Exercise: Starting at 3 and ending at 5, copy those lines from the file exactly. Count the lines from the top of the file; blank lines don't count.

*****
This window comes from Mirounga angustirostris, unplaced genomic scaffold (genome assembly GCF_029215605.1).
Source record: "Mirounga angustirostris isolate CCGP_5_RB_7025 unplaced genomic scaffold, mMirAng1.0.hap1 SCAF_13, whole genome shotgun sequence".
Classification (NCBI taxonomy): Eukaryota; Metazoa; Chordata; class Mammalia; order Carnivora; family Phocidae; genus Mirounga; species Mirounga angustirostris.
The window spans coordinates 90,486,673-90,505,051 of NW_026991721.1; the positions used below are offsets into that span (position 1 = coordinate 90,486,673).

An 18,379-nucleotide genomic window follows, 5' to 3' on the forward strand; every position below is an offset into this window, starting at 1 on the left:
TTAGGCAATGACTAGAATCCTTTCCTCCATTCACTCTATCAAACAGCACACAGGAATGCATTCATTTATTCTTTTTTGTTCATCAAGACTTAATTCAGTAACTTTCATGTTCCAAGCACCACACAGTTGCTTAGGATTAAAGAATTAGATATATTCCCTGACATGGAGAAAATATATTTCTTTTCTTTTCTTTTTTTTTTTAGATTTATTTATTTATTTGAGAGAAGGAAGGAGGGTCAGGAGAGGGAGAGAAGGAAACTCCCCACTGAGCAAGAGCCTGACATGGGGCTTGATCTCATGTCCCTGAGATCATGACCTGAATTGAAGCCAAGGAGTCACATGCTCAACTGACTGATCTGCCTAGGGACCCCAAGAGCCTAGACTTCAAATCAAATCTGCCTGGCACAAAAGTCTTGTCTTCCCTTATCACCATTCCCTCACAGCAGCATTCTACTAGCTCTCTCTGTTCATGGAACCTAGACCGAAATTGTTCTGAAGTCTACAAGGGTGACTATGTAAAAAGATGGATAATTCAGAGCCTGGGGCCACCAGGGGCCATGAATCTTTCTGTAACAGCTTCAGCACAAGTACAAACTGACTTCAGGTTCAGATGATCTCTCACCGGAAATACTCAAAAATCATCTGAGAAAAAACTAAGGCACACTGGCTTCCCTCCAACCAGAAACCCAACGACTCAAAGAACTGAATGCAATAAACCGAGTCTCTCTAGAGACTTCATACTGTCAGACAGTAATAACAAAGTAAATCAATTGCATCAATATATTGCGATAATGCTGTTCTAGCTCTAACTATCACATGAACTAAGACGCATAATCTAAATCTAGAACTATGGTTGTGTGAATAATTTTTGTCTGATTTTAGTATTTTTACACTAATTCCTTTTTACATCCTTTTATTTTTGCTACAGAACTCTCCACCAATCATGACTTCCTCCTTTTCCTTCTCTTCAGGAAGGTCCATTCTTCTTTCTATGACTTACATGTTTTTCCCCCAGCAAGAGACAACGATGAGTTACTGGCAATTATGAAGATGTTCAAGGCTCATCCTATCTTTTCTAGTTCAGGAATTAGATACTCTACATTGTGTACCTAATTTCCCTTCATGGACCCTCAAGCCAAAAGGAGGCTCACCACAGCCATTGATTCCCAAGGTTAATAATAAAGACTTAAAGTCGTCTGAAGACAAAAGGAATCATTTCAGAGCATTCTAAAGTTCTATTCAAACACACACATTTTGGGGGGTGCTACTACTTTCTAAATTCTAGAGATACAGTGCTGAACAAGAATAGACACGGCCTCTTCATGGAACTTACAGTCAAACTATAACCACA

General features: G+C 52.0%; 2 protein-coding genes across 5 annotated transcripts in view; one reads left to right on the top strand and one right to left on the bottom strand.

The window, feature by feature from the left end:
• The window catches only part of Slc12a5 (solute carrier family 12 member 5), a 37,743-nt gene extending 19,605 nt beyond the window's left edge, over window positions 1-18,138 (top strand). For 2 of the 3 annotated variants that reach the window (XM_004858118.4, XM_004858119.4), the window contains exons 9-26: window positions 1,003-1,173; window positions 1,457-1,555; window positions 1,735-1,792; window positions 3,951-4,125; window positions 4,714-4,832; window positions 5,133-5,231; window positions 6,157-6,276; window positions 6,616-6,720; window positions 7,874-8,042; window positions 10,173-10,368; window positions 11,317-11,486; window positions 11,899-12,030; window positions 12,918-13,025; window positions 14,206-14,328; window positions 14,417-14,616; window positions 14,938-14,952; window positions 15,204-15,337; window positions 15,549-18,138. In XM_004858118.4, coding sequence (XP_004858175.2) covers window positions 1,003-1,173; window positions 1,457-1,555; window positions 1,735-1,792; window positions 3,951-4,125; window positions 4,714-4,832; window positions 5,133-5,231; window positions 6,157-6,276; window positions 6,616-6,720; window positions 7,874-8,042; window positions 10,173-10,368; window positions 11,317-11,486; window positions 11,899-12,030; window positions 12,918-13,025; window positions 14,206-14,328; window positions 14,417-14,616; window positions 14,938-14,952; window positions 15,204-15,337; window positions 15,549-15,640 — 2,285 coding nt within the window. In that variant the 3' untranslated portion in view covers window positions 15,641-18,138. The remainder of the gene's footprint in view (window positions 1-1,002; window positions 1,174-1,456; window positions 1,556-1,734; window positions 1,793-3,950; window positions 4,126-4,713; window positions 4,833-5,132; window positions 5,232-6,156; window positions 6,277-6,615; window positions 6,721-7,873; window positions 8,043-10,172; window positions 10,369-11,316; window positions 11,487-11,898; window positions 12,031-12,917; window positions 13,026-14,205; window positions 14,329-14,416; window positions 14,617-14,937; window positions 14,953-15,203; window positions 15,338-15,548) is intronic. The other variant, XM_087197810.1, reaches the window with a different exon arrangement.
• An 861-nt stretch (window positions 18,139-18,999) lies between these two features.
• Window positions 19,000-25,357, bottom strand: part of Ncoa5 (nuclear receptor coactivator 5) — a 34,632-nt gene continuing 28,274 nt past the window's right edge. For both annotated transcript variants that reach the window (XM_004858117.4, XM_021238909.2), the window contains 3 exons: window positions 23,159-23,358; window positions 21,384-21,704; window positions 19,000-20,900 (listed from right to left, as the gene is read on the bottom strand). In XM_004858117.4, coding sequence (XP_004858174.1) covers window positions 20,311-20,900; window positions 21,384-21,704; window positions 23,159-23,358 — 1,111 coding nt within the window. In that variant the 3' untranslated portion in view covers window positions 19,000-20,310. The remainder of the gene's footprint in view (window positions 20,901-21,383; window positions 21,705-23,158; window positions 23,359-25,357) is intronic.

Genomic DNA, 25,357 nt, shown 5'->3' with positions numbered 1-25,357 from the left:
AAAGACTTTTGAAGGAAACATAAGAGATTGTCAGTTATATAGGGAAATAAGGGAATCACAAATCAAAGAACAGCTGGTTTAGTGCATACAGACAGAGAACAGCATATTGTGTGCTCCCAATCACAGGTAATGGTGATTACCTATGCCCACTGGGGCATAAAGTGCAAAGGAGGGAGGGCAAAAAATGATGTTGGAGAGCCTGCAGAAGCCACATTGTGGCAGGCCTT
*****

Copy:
Classification (NCBI taxonomy): Eukaryota; Metazoa; Chordata; class Mammalia; order Carnivora; family Phocidae; genus Mirounga; species Mirounga angustirostris.
The window spans coordinates 90,486,673-90,505,051 of NW_026991721.1; the positions used below are offsets into that span (position 1 = coordinate 90,486,673).

An 18,379-nucleotide genomic window follows, 5' to 3' on the forward strand; every position below is an offset into this window, starting at 1 on the left: